The timing couldn’t have been better. In the white-hot spotlight of the College Football Playoff National Championship game, O.J. Howard enjoyed the best game of his career.
The junior tight end racked up two touchdowns and 208 receiving yards in Alabama’s 45-40 victory over Clemson Monday. On Tuesday, he awoke to his future: Should he declare for the NFL draft or finish his college football career in Tuscaloosa?
“Once I sit down with coach (Nick) Saban and my family, coach will help us make the right decision,” Howard said. “He’s always done that for me since I’ve been here at the university.”
Saban and his counterpart, Clemson coach Dabo Swinney, share the same sentiment when it comes to making the right “business” move regarding the NFL Draft.
There were a record 98 underclassmen who entered the 2014 NFL Draft, 74 in last year’s draft and 86 juniors have already declared for this year’s draft, including two from the TIgers.
NFL underclassmen are allowed to request evaluations for early entry into the draft in late-December, regardless of when their college football season ends. Saban and Swinney want the NFL to move that date back until the player’s season ends.
“So that you don’t put them and their family in this situation where there’s a big timing issue relative to competition,” Saban said. “If you’re finishing it on Jan. 11, then you get the information after that, but you have a significant amount of time to make that decision when you finish playing. So you can stay focused on what you need to do to play well, because it benefits all these players to play well in the game.”
The NFL has made changes in the system, including limiting the number of players from each school who can request evaluations to five.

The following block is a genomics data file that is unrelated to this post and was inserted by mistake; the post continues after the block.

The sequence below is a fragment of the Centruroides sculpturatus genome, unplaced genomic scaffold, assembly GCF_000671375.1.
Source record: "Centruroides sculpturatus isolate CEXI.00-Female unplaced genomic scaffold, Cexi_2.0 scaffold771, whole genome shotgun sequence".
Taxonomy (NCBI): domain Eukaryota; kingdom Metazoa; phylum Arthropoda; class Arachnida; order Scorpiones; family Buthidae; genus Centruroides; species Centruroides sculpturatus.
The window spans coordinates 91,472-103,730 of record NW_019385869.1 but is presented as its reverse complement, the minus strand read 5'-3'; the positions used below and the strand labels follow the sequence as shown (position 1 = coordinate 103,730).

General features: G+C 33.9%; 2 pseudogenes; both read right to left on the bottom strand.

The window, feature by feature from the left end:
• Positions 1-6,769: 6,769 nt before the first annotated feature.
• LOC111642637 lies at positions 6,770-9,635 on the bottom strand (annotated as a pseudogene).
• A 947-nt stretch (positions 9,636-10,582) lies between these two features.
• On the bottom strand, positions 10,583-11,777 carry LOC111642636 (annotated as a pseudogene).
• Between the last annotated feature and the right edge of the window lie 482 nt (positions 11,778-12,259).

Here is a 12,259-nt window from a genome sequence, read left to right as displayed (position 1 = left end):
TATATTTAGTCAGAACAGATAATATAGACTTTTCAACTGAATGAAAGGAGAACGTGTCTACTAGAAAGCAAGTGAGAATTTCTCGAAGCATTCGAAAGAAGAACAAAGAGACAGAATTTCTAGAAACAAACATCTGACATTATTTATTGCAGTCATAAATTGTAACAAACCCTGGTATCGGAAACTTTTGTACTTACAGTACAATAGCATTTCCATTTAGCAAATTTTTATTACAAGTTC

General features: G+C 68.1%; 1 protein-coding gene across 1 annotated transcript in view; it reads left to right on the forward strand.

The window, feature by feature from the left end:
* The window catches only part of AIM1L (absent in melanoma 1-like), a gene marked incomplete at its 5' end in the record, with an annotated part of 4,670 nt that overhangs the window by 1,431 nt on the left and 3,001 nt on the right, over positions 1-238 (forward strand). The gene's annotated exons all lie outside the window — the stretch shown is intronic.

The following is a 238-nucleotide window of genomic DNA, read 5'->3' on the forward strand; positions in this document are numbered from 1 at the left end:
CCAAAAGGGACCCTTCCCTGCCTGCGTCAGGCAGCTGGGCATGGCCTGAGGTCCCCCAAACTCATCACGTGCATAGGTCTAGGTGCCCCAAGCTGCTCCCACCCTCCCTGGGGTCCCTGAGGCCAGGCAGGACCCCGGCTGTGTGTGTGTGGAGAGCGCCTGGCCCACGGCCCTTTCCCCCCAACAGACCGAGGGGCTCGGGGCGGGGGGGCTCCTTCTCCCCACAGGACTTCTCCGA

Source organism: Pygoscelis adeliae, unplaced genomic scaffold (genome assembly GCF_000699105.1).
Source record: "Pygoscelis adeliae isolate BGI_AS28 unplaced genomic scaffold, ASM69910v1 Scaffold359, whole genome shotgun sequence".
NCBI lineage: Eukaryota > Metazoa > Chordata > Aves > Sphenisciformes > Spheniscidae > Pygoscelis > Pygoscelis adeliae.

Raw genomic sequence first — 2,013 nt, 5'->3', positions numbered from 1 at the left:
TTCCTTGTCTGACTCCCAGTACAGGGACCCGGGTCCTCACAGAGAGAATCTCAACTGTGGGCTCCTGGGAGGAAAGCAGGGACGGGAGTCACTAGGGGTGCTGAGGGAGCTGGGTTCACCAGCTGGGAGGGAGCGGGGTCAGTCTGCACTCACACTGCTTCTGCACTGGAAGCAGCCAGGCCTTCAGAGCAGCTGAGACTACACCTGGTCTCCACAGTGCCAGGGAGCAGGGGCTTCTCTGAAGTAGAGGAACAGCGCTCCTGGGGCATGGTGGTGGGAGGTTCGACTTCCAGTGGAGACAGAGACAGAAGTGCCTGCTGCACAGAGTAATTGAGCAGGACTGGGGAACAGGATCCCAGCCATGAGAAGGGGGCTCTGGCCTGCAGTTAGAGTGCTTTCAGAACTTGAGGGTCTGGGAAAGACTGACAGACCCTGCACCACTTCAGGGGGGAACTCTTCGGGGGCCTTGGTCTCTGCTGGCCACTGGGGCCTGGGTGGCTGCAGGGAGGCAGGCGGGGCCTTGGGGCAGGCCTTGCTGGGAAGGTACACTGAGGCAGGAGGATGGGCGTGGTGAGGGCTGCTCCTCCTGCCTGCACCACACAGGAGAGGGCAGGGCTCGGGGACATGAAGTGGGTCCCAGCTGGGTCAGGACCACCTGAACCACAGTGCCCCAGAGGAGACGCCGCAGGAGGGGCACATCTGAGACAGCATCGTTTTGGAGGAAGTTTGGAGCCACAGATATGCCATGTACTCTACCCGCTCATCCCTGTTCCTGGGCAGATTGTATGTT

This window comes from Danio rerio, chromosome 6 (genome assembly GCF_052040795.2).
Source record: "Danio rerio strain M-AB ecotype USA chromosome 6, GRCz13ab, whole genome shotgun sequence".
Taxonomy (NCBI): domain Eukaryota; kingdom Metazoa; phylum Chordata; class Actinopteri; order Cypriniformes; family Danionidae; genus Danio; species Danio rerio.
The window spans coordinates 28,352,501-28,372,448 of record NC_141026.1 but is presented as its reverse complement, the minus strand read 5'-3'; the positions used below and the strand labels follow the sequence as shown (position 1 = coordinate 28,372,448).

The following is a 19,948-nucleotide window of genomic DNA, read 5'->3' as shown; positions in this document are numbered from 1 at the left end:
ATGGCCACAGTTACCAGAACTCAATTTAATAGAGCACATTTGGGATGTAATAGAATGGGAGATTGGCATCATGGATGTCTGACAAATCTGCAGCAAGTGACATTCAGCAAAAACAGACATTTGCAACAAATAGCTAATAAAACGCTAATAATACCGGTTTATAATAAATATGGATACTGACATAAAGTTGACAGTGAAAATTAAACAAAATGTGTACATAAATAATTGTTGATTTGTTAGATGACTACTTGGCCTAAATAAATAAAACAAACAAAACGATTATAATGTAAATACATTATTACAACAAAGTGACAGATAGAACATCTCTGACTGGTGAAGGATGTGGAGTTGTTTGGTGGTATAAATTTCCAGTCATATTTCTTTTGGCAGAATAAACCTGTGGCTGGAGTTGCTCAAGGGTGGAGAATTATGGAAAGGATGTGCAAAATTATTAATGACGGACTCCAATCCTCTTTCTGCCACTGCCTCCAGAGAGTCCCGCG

Even with 2014’s record number of underclassmen, there is a downward trend in the number of players who request early evaluations thanks to that change. In 2014, 214 juniors requested a draft grade from the NFL compared to 149 last year, according to NFL Vice President of Football Operations Troy Vincent.
Swinney echoed Saban’s thoughts.
“There’s no doubt, it’s a distraction that all of us have to deal with,” he said. “You get the grades, and some guys, they didn’t get the grade that they want, so they’re pouting a little bit, and got to pick themselves up.”
Clemson will lose at least linebacker Travis Blanks and defensive end Shaq Lawson to the NFL. Cornerback Mackensie Alexander is reportedly also considering the jump to the NFL.
Saban says he and his staff work hard to help their players make the right decision.
“If you’re a first-round draft pick, the business decision is you should go out for the draft,” he said. “If you’re in a position in the draft where you can enhance your value by staying in college, then maybe you shouldn’t go out for the draft.”
Locally, Arizona State wide receiver Jaelen Strong came out a year ago and was taken in the third round by the Houston Texans. The year before, linebacker Carl Bradford was taken in the fourth round by the Green Bay Packers.
There have been other Sun Devils, most recently wide receiver D.J. Foster, who have had the opportunity to declare early but stayed through their senior year.
The University of Arizona will lose two juniors to the NFL, after linebacker Scooby Wright III and wide receiver Cayleb Jones declared for this year’s draft.
Saban understands the appeal of the NFL. A player drafted in the first two rounds has the chance to make a lot of money playing the game he enjoys. Saban recognizes that the allure of the NFL is hard to turn down when it comes calling.
“But sometimes that’s not the best thing for them to do at that particular time,” he said. “The NFL is not going to go away. They’ll have all those opportunities next year.”
This article was written by Bill Slane and originally appeared in the Cronkite News on January 12, 2016. It has been republished with the author’s permission.